Western civilization’s long history of anxiety surrounding the power and significance of representation in the arts is first examined at length in Book X of Plato’s Republic. Plato’s estimation of the corrupting influence of “imitative art” has prejudiced Western philosophy throughout its history and into the 20th century, notably in the conception of the Avant-Garde and its offspring. Though the importance of the avant-garde has faded somewhat in contemporary schools of thought, Western academic discomfort with representation remains relevant to secular and religious discourse in the 21st century as evidenced by the Charlie Hebdo catastrophe as well as the mistrust of the art object in Relational Esthetics and Social Practice theory. Understanding of the ideas expressed in The Republic is therefore required to fully understand Plato’s influence on the contemporary art world.
Though separated by millennia from Plato’s writing, similar concerns are expressed in Clement Greenberg’s essay “Avant-garde and Kitsch.” Greenberg’s essay, with its in-depth exploration of the concepts behind the title’s eponymous terms, was an important contribution to this theoretical debate, in particular as it related to “Kitsch”. Greenberg never makes direct reference to Plato, though it would seem that such a reference would help his case. Instead, he refers to the Aristotelian conception of imitation, rather than that of Plato, in his justification of the Avant-Garde. The reasons for Greenberg’s desire to elevate the avant-garde artist are self-evident in his resistance to Stalinist and Nazi esthetics, but the question is then begged; why would Greenberg take such apparent pains to eschew Plato when it seems that the Republic would be such a natural point of reference for his claims? The answer lies in the fact that, aside from his claims about art, the Platonic ideal state espoused in The Republic was essentially proto-fascist. The acetic desire for transcendence without emotion continues to influence the art theoretical discourse as it has for decades, if not millennia, and it shows no sign of stopping. It remains to be seen whether contemporary theories of art will hold up decades from now, but it is safe to assume that Plato’s conception of the painter will have made some contribution, however subtle, to whatever theoretical framework emerges next.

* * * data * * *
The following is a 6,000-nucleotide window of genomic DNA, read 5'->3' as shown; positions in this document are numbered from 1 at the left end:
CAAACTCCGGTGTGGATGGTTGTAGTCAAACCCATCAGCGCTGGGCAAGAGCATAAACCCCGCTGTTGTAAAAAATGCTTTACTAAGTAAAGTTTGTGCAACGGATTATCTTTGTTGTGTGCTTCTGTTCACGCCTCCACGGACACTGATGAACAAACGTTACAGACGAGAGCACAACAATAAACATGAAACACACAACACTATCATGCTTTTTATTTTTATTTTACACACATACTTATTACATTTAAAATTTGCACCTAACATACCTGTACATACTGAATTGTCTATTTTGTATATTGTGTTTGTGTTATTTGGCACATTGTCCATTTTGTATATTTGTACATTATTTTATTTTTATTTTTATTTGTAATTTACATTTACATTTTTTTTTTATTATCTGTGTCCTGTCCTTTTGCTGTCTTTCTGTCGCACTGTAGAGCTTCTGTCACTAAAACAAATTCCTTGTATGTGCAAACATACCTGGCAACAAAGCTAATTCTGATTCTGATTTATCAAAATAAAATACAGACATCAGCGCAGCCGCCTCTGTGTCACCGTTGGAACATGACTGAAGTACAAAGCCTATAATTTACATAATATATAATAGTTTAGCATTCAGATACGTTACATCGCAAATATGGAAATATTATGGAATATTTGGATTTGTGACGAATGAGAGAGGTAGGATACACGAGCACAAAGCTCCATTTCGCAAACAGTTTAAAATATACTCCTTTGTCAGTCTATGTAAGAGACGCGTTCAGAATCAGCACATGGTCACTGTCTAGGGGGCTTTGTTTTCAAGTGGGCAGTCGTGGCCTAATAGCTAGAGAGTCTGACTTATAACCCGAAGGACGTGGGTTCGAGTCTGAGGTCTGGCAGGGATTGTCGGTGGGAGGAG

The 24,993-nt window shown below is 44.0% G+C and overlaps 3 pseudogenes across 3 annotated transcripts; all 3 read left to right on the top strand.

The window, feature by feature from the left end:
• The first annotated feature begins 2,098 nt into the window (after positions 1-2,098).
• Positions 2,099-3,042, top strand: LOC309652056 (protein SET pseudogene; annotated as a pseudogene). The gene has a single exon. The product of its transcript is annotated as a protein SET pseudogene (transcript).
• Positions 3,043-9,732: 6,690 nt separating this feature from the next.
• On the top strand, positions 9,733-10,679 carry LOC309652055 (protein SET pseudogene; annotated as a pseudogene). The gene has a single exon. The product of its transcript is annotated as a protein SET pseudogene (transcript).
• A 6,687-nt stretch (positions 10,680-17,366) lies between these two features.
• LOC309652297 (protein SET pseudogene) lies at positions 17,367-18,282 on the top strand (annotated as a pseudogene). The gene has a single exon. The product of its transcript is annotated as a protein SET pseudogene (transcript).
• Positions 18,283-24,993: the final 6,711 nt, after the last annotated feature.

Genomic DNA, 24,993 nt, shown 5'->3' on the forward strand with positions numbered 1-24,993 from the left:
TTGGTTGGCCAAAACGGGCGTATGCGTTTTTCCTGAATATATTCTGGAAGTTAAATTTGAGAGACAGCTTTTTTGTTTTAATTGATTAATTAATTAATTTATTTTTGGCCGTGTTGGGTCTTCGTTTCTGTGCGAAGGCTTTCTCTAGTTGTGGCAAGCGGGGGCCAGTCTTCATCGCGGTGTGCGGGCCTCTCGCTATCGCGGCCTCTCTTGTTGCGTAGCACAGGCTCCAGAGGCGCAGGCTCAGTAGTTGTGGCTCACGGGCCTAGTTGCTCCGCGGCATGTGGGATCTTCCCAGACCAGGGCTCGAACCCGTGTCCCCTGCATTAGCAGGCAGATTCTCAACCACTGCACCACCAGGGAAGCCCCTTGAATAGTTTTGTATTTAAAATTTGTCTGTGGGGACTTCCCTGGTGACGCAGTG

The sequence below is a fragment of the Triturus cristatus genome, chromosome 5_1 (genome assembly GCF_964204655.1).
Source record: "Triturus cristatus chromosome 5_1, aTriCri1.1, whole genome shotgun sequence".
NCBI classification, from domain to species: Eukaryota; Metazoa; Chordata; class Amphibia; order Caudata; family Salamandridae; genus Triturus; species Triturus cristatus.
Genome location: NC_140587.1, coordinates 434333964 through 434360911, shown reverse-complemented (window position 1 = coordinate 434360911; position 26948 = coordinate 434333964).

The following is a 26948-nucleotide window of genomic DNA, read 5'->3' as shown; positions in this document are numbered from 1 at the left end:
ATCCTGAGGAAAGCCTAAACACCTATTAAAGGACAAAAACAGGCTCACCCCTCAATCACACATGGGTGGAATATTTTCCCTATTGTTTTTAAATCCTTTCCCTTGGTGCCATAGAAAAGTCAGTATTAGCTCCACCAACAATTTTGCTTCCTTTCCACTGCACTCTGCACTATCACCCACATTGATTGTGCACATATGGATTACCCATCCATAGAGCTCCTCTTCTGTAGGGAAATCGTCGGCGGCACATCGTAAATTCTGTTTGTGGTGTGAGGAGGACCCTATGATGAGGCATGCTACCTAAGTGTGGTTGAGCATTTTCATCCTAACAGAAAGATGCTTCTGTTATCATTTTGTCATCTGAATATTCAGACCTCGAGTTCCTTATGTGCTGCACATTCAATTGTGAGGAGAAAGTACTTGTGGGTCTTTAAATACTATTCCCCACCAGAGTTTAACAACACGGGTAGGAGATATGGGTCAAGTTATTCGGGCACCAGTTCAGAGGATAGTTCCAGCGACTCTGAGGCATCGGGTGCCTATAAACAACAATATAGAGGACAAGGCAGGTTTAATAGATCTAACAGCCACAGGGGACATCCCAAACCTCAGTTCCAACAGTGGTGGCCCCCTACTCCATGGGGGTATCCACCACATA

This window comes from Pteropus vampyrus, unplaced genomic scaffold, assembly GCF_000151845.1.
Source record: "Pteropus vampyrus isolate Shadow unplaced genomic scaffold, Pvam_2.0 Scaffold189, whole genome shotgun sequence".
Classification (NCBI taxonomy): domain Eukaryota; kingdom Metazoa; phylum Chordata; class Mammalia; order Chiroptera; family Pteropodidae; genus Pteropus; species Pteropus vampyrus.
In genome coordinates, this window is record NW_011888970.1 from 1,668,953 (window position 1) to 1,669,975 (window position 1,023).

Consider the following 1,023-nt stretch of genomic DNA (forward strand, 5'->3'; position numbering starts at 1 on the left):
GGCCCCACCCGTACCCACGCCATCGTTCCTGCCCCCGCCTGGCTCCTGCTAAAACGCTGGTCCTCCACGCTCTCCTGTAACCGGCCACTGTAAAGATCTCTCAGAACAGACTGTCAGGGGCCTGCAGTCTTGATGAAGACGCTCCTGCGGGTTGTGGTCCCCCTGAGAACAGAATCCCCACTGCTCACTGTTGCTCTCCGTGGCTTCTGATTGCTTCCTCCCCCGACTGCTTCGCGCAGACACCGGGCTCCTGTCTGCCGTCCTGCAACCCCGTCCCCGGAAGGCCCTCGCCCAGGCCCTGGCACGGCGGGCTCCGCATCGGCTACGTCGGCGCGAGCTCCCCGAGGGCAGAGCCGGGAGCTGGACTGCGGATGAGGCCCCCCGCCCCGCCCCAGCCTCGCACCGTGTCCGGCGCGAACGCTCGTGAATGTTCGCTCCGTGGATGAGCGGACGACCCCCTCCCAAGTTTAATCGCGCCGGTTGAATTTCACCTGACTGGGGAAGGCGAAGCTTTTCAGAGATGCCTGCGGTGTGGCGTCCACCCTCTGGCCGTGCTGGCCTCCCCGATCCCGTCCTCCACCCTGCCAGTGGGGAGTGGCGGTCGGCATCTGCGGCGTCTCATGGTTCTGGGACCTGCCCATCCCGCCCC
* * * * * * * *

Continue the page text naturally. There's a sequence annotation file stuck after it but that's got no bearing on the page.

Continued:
Chris Vena is a painter, photographer, videographer, and writer with an exhibition record spanning 22 years, 6 states and 3 countries. His work is concerned with the personal experience of those engaged in political struggle. He received a BFA from the San Francisco Art Institute in 2003 and a MFA from Arizona State University 2017, having studied painting and drawing at The École nationale supérieure des beaux-arts in Paris, France on exchange in 2001. He has taught at NAU, ASU and various community colleges in the Maricopa Valley since 2014. He currently resides in Tempe, Arizona.